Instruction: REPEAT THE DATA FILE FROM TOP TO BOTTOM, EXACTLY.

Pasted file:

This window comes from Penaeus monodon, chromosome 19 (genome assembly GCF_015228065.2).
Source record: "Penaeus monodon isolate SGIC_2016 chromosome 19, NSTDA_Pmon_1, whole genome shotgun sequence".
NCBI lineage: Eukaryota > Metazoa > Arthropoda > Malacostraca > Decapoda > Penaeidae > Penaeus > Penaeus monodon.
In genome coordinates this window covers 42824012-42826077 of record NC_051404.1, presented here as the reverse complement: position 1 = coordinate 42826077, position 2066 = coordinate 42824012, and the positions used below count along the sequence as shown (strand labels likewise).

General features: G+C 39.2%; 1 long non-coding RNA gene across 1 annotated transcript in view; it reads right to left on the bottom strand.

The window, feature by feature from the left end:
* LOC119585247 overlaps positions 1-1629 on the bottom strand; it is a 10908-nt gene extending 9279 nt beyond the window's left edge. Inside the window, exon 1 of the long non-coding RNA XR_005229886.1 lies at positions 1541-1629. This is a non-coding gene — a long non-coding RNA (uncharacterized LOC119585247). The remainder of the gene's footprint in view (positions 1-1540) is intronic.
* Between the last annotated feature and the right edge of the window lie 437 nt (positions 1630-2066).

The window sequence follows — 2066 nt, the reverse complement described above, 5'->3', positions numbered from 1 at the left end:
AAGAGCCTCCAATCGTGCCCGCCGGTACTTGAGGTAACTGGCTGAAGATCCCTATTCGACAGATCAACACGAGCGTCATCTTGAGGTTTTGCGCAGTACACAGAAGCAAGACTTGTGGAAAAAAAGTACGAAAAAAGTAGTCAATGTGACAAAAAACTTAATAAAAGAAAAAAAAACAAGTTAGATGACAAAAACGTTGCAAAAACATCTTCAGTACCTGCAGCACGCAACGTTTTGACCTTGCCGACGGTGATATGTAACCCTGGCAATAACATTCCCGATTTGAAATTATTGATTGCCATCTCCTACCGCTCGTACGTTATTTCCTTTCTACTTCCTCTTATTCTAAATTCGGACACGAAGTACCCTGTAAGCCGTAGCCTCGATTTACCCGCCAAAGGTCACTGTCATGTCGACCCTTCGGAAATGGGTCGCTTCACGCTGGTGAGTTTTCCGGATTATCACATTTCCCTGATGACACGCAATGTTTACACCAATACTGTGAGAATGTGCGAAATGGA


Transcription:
This window comes from Penaeus monodon, chromosome 19 (genome assembly GCF_015228065.2).
Source record: "Penaeus monodon isolate SGIC_2016 chromosome 19, NSTDA_Pmon_1, whole genome shotgun sequence".
NCBI lineage: Eukaryota > Metazoa > Arthropoda > Malacostraca > Decapoda > Penaeidae > Penaeus > Penaeus monodon.
In genome coordinates this window covers 42824012-42826077 of record NC_051404.1, presented here as the reverse complement: position 1 = coordinate 42826077, position 2066 = coordinate 42824012, and the positions used below count along the sequence as shown (strand labels likewise).

General features: G+C 39.2%; 1 long non-coding RNA gene across 1 annotated transcript in view; it reads right to left on the bottom strand.

The window, feature by feature from the left end:
* LOC119585247 overlaps positions 1-1629 on the bottom strand; it is a 10908-nt gene extending 9279 nt beyond the window's left edge. Inside the window, exon 1 of the long non-coding RNA XR_005229886.1 lies at positions 1541-1629. This is a non-coding gene — a long non-coding RNA (uncharacterized LOC119585247). The remainder of the gene's footprint in view (positions 1-1540) is intronic.
* Between the last annotated feature and the right edge of the window lie 437 nt (positions 1630-2066).

The window sequence follows — 2066 nt, the reverse complement described above, 5'->3', positions numbered from 1 at the left end:
AAGAGCCTCCAATCGTGCCCGCCGGTACTTGAGGTAACTGGCTGAAGATCCCTATTCGACAGATCAACACGAGCGTCATCTTGAGGTTTTGCGCAGTACACAGAAGCAAGACTTGTGGAAAAAAAGTACGAAAAAAGTAGTCAATGTGACAAAAAACTTAATAAAAGAAAAAAAAACAAGTTAGATGACAAAAACGTTGCAAAAACATCTTCAGTACCTGCAGCACGCAACGTTTTGACCTTGCCGACGGTGATATGTAACCCTGGCAATAACATTCCCGATTTGAAATTATTGATTGCCATCTCCTACCGCTCGTACGTTATTTCCTTTCTACTTCCTCTTATTCTAAATTCGGACACGAAGTACCCTGTAAGCCGTAGCCTCGATTTACCCGCCAAAGGTCACTGTCATGTCGACCCTTCGGAAATGGGTCGCTTCACGCTGGTGAGTTTTCCGGATTATCACATTTCCCTGATGACACGCAATGTTTACACCAATACTGTGAGAATGTGCGAAATGGA